George Condo’s Force Field is a banquet of color, form and melodic arrangement. Across the monumental two-meter canvas, Condo has drawn and painted a dizzying assemblage of characters, which collide and fragment in a densely-packed ensemble. Executed in acrylic on linen, with well-defined charcoal lines and soft pastel elements, the work presents a cornucopia of rich texture and eye-catching tone, dominated by vivid greens and opalescent passages of blue, lavender and graphite.
Snatches of recognizable human features—eyes and teeth, buttocks and breasts, bow-ties, the poised limbs and smiling face of an elegant nude—are both spotlighted and subsumed in a captivating chaos. Bursts of red fracture faces and bodies; three-dimensional form mingles with abstracted shape. Continuing the themes of the “expanded canvases” that Condo first made in the 1980s, Force Field’s content is governed by a compositional rather than narrative logic. As a painter, Condo adopts a similar approach to a classical composer, counterpoising flurries of busy activity with more quiet, open sections; with its density of ideas, overlapping themes and vibrant contrasts, Force Field is a symphony of a painting.
Taken as a whole, Force Field’s composition feels almost like a puzzle: the moment one picks out a form, it slips back into the excitement of the whole. It is as if multiple drawings have been overlaid together on the same page. The effect is far from claustrophobic. The work’s exuberant forms and vital colors, presided over by balmy shades of sky-blue and leaf-green, conjure an expansive sense of light and space. In its joyful palette as well as in its fragmented structure, Force Field evokes Picasso’s work of the 1930s, in which he finessed Cubism to luscious, prismatic heights. Condo’s rounded shapes, detached limbs and profiled heads, shot through with hues of lilac and eau-de-nil, find clear parallels in works like Picasso’s The Sculptor (1931). Such echoes are no accident: throughout his career, Condo has been immersed in an intelligent conversation with the history of painting, and Picasso has remained a key touchstone and influence. “I describe what I do,” said Condo in 2014, “as psychological cubism. Picasso painted a violin from four different perspectives at one moment. I do the same with psychological states” (G. Condo, quoted in S. Jeffries, “George Condo: ‘I was delirious. Nearly died’”, The Guardian, February 10, 2014). Force Field, with its disjointed faces and bodies held together in a fabric of orchestral complexity and poise, is a triumph of his multifaceted approach.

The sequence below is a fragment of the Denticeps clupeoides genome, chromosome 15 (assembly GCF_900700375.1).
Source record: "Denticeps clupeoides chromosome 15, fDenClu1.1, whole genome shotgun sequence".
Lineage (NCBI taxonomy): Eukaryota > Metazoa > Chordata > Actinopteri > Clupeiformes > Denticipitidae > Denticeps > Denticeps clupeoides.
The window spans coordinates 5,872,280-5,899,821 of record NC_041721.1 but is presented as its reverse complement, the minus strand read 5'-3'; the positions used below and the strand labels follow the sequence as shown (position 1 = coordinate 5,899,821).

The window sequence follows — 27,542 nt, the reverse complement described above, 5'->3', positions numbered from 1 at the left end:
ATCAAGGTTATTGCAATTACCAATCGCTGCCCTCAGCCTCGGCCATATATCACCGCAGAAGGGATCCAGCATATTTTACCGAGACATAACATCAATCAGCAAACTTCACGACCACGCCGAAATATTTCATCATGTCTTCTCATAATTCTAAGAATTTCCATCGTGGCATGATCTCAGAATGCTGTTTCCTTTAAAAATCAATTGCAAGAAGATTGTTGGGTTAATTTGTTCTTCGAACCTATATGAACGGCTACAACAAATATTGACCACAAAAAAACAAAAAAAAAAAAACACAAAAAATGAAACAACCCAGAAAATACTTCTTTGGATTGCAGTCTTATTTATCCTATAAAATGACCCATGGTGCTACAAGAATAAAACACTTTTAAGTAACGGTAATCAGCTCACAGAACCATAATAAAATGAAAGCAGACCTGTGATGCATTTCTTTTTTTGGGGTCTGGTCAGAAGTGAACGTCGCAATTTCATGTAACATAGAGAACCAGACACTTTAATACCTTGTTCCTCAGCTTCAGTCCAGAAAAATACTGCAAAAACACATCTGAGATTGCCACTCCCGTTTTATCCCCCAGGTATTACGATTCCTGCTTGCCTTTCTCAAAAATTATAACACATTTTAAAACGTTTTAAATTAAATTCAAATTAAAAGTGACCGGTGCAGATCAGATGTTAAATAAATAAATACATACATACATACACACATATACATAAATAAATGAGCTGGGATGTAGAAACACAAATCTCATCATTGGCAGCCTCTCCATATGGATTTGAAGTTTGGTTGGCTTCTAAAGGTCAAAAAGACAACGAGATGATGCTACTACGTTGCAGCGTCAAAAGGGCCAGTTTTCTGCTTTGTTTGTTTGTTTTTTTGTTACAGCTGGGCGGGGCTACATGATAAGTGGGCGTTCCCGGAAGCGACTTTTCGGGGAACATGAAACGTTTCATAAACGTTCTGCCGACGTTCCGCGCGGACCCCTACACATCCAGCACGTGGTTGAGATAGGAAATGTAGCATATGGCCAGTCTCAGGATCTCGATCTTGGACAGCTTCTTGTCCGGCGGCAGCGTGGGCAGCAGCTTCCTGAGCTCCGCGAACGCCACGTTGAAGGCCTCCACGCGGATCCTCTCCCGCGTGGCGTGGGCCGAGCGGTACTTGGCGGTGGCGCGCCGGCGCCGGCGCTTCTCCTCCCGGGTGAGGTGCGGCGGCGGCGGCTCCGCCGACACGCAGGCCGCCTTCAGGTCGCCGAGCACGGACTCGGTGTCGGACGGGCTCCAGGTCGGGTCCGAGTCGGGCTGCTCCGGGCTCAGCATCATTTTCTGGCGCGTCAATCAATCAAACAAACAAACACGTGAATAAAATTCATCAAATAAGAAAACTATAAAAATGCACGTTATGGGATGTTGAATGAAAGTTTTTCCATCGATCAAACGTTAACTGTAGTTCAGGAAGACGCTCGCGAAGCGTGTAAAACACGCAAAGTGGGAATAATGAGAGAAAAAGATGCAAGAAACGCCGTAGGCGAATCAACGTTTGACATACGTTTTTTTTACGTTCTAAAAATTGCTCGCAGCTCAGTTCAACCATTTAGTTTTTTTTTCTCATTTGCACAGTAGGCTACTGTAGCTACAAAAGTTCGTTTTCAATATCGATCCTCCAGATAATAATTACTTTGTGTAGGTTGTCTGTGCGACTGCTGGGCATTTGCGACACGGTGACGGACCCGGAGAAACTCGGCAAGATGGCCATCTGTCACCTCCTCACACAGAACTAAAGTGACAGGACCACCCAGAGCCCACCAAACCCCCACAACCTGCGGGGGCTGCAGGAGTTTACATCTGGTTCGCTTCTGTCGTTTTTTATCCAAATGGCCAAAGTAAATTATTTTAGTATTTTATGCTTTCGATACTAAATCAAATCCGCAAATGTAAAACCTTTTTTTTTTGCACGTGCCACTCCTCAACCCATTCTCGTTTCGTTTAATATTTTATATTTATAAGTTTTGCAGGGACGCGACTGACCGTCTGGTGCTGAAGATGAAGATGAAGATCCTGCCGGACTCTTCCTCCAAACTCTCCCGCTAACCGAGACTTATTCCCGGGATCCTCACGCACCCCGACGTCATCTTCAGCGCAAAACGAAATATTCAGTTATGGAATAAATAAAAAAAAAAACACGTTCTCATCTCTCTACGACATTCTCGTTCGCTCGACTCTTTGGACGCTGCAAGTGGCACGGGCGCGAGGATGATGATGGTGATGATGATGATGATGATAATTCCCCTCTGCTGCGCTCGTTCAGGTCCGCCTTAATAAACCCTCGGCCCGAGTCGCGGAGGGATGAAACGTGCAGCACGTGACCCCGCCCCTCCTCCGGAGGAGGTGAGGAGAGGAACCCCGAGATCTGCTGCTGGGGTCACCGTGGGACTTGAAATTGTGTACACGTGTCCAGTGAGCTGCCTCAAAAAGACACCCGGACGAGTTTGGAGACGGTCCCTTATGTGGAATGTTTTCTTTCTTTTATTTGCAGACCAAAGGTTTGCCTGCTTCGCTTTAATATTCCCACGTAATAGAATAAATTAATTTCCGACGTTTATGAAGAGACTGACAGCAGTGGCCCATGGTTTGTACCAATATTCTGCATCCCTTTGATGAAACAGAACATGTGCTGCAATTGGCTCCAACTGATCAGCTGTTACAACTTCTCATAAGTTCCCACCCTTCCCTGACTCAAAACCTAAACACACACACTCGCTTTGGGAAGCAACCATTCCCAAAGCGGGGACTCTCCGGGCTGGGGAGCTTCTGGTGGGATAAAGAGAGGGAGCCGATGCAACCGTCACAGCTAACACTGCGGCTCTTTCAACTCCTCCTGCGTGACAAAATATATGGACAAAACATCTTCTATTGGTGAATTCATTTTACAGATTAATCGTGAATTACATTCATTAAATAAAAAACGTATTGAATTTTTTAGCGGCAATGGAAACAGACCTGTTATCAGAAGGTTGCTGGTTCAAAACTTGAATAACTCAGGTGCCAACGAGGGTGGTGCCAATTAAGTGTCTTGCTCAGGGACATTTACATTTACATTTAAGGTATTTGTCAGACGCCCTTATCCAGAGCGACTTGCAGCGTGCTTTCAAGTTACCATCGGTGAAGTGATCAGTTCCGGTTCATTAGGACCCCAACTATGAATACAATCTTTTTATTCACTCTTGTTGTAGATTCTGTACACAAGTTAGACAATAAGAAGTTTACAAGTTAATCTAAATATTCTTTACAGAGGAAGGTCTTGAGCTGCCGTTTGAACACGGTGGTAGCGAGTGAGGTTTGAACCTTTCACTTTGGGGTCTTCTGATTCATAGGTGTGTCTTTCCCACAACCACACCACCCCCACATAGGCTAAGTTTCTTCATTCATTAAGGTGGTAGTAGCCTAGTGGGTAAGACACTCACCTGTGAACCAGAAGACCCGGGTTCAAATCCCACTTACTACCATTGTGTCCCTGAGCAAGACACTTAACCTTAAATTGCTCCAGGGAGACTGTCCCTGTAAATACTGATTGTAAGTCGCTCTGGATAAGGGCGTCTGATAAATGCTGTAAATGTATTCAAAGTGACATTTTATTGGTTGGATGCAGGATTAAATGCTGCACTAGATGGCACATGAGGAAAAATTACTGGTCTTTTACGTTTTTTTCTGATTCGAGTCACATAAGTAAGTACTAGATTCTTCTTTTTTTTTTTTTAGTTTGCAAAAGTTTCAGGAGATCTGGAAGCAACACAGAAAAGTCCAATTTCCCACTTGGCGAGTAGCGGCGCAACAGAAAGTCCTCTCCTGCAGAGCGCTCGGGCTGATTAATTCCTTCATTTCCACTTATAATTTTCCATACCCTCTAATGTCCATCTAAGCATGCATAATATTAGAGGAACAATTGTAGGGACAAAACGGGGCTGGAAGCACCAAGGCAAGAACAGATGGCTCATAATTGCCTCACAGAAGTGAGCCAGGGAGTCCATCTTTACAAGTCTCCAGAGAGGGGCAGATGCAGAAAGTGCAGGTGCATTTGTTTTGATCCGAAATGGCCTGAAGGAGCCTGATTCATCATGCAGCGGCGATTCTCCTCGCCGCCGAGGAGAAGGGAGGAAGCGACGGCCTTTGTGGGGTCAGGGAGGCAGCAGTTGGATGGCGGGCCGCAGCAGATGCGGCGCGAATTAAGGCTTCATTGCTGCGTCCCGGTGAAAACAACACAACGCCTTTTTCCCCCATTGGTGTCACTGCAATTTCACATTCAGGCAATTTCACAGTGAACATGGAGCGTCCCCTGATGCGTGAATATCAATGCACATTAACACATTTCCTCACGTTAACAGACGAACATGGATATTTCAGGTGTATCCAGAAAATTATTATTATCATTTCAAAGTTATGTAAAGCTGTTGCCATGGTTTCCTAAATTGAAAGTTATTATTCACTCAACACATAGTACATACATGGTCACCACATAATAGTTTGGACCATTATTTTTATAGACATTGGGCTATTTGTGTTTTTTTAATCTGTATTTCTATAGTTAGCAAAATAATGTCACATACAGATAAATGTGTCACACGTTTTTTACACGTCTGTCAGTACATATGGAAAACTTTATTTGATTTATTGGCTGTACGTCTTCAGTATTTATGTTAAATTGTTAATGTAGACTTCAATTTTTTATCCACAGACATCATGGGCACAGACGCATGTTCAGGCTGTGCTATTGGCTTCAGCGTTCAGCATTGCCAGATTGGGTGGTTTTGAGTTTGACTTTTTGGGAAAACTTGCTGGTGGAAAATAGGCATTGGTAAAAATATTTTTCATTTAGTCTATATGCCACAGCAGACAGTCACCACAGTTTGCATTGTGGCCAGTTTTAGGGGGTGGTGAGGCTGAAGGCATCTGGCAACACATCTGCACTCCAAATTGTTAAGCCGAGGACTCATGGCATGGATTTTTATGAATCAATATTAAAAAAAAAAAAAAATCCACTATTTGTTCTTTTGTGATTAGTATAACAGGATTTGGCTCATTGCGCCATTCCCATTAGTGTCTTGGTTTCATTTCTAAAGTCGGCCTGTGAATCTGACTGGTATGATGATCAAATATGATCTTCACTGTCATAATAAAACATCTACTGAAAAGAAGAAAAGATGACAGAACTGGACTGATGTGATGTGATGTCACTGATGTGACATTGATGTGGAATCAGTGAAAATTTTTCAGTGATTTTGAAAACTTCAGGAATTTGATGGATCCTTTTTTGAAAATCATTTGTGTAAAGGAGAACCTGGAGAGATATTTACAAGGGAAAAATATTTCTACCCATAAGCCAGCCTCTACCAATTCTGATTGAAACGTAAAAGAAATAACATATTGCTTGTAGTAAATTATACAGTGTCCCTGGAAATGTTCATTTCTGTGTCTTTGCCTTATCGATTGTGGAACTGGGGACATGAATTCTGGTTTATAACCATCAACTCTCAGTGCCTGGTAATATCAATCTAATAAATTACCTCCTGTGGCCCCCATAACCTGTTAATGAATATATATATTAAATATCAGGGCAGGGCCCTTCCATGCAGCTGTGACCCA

“Condo’s facility as a painter,” asserts Ralph Rugoff, “continually lures our attention away from the image to take in the choreography of marks across the picture plane: the loose grace of the brushstrokes, their varied touch and texture, the interplay of unexpected color relationship” (R. Rugoff, George Condo: Mental States, exh. cat. Hayward Gallery, London, 2011, p. 11). Standing on this boundary between the figurative and the abstract, Force Field takes on a hybrid state that has a been central to Condo’s oeuvre since the major works Diaries of Milan (1984) and Dancing to Miles (1985), both in the collection of the Museum of Modern Art, New York. Its dynamism recalls the gestural abstraction of Jackson Pollock, while its bodies and grins share a sense of the grotesque with Willem de Kooning’s seminal Woman series. But Condo’s expressive use of structure and improvisation, the rhyme and rule-bending of his forms and tones, also draws upon his relationship with music. At the University of Massachusetts, he studied Music Theory along with Art History. “You are still” said the theorist Félix Guattari to Condo, “a musician at heart. With you the polyphony of lines, forms and colors belong to a temporal dimension rather than one of spatial coordination. Your paintings are like non-arpeggio chords which unleash their harmonies and their melodic potential” (F. Guattari, “Introduction (Paris 1990)”, in George Condo: The Lost Civilization, exh. cat. Musée Maillol, Paris, 2009, p. 18).